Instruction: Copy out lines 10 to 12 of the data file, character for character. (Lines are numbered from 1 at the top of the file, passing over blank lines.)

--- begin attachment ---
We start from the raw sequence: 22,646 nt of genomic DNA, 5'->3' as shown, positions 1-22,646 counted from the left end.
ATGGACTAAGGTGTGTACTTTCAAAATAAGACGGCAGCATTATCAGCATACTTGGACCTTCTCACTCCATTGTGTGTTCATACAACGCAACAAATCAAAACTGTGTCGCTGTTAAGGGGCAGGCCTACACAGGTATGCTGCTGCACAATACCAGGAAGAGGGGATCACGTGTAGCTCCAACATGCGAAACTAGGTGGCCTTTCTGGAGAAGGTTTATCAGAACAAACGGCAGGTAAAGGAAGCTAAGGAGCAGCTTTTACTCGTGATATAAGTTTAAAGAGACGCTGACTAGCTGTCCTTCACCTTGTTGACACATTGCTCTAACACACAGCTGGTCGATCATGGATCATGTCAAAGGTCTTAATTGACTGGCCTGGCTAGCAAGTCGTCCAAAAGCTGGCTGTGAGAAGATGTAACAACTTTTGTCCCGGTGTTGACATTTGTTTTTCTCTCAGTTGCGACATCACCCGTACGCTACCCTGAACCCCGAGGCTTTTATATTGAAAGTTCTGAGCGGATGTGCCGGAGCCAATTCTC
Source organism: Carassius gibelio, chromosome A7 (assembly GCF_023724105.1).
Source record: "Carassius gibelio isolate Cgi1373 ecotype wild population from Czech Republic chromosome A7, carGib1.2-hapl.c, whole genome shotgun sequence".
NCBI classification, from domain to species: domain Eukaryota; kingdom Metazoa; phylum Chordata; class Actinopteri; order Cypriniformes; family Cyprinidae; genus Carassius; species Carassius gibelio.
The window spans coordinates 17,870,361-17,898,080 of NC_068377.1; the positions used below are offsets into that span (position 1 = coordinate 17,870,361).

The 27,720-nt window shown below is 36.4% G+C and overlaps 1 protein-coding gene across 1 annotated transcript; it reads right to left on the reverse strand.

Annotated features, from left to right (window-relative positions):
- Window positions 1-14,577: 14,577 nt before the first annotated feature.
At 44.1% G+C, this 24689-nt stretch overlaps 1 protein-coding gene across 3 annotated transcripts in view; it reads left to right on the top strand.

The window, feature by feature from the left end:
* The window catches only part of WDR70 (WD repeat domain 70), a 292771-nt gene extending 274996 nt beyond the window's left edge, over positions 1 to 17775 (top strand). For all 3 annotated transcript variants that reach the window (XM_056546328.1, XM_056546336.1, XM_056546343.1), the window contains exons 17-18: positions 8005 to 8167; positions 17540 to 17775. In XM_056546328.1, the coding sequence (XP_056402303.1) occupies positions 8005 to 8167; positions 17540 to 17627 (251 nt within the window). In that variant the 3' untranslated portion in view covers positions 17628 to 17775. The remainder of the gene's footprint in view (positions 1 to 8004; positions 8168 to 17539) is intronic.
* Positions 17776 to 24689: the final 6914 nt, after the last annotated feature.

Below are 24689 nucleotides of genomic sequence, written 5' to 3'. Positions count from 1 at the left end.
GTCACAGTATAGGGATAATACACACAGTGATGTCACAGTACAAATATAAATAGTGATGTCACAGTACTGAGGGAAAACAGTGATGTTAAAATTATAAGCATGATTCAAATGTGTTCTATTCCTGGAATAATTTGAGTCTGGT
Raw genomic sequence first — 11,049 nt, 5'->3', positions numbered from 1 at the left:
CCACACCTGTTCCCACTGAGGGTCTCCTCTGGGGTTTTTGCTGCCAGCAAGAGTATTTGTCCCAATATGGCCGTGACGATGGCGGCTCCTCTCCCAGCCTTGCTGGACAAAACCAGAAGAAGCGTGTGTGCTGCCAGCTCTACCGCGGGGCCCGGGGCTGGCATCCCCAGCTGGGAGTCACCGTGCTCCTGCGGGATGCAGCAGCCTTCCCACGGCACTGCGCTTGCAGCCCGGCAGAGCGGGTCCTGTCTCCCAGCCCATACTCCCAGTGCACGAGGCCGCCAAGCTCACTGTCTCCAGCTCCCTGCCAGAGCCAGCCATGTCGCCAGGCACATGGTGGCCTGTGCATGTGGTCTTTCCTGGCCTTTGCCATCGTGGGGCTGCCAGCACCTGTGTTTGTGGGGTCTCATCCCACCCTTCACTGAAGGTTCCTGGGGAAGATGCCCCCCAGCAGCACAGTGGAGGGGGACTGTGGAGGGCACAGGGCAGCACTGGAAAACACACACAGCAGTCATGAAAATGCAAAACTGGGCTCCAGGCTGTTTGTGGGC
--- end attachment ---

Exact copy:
At 44.1% G+C, this 24689-nt stretch overlaps 1 protein-coding gene across 3 annotated transcripts in view; it reads left to right on the top strand.

The window, feature by feature from the left end:
* The window catches only part of WDR70 (WD repeat domain 70), a 292771-nt gene extending 274996 nt beyond the window's left edge, over positions 1 to 17775 (top strand). For all 3 annotated transcript variants that reach the window (XM_056546328.1, XM_056546336.1, XM_056546343.1), the window contains exons 17-18: positions 8005 to 8167; positions 17540 to 17775. In XM_056546328.1, the coding sequence (XP_056402303.1) occupies positions 8005 to 8167; positions 17540 to 17627 (251 nt within the window). In that variant the 3' untranslated portion in view covers positions 17628 to 17775. The remainder of the gene's footprint in view (positions 1 to 8004; positions 8168 to 17539) is intronic.